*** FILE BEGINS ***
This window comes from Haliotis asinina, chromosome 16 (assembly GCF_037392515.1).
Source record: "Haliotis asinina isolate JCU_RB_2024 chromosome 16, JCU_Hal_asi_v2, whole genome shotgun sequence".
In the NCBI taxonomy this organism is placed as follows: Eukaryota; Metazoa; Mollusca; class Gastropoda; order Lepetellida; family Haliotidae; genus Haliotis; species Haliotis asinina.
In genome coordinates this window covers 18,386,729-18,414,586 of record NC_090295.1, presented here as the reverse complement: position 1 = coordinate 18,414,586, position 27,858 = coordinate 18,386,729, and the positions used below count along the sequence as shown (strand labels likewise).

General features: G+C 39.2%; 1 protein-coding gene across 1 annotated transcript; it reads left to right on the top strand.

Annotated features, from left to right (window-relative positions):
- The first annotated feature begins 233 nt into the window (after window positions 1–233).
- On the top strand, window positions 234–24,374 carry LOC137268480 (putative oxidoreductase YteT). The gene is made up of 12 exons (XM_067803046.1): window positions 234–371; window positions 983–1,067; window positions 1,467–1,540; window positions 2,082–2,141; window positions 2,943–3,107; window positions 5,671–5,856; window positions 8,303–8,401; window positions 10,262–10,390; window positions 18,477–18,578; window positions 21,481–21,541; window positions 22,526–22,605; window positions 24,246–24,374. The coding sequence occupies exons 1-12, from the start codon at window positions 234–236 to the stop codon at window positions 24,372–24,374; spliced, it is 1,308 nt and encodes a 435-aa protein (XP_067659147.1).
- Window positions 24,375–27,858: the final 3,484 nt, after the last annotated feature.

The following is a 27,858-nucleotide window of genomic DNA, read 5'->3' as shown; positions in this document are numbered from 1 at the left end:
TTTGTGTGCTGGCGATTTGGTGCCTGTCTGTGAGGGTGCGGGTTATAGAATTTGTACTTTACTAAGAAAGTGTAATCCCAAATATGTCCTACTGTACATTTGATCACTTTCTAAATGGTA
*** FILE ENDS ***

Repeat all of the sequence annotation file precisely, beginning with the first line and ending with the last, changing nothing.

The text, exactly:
This window comes from Haliotis asinina, chromosome 16 (assembly GCF_037392515.1).
Source record: "Haliotis asinina isolate JCU_RB_2024 chromosome 16, JCU_Hal_asi_v2, whole genome shotgun sequence".
In the NCBI taxonomy this organism is placed as follows: Eukaryota; Metazoa; Mollusca; class Gastropoda; order Lepetellida; family Haliotidae; genus Haliotis; species Haliotis asinina.
In genome coordinates this window covers 18,386,729-18,414,586 of record NC_090295.1, presented here as the reverse complement: position 1 = coordinate 18,414,586, position 27,858 = coordinate 18,386,729, and the positions used below count along the sequence as shown (strand labels likewise).

General features: G+C 39.2%; 1 protein-coding gene across 1 annotated transcript; it reads left to right on the top strand.

Annotated features, from left to right (window-relative positions):
- The first annotated feature begins 233 nt into the window (after window positions 1–233).
- On the top strand, window positions 234–24,374 carry LOC137268480 (putative oxidoreductase YteT). The gene is made up of 12 exons (XM_067803046.1): window positions 234–371; window positions 983–1,067; window positions 1,467–1,540; window positions 2,082–2,141; window positions 2,943–3,107; window positions 5,671–5,856; window positions 8,303–8,401; window positions 10,262–10,390; window positions 18,477–18,578; window positions 21,481–21,541; window positions 22,526–22,605; window positions 24,246–24,374. The coding sequence occupies exons 1-12, from the start codon at window positions 234–236 to the stop codon at window positions 24,372–24,374; spliced, it is 1,308 nt and encodes a 435-aa protein (XP_067659147.1).
- Window positions 24,375–27,858: the final 3,484 nt, after the last annotated feature.

The following is a 27,858-nucleotide window of genomic DNA, read 5'->3' as shown; positions in this document are numbered from 1 at the left end:
TTTGTGTGCTGGCGATTTGGTGCCTGTCTGTGAGGGTGCGGGTTATAGAATTTGTACTTTACTAAGAAAGTGTAATCCCAAATATGTCCTACTGTACATTTGATCACTTTCTAAATGGTA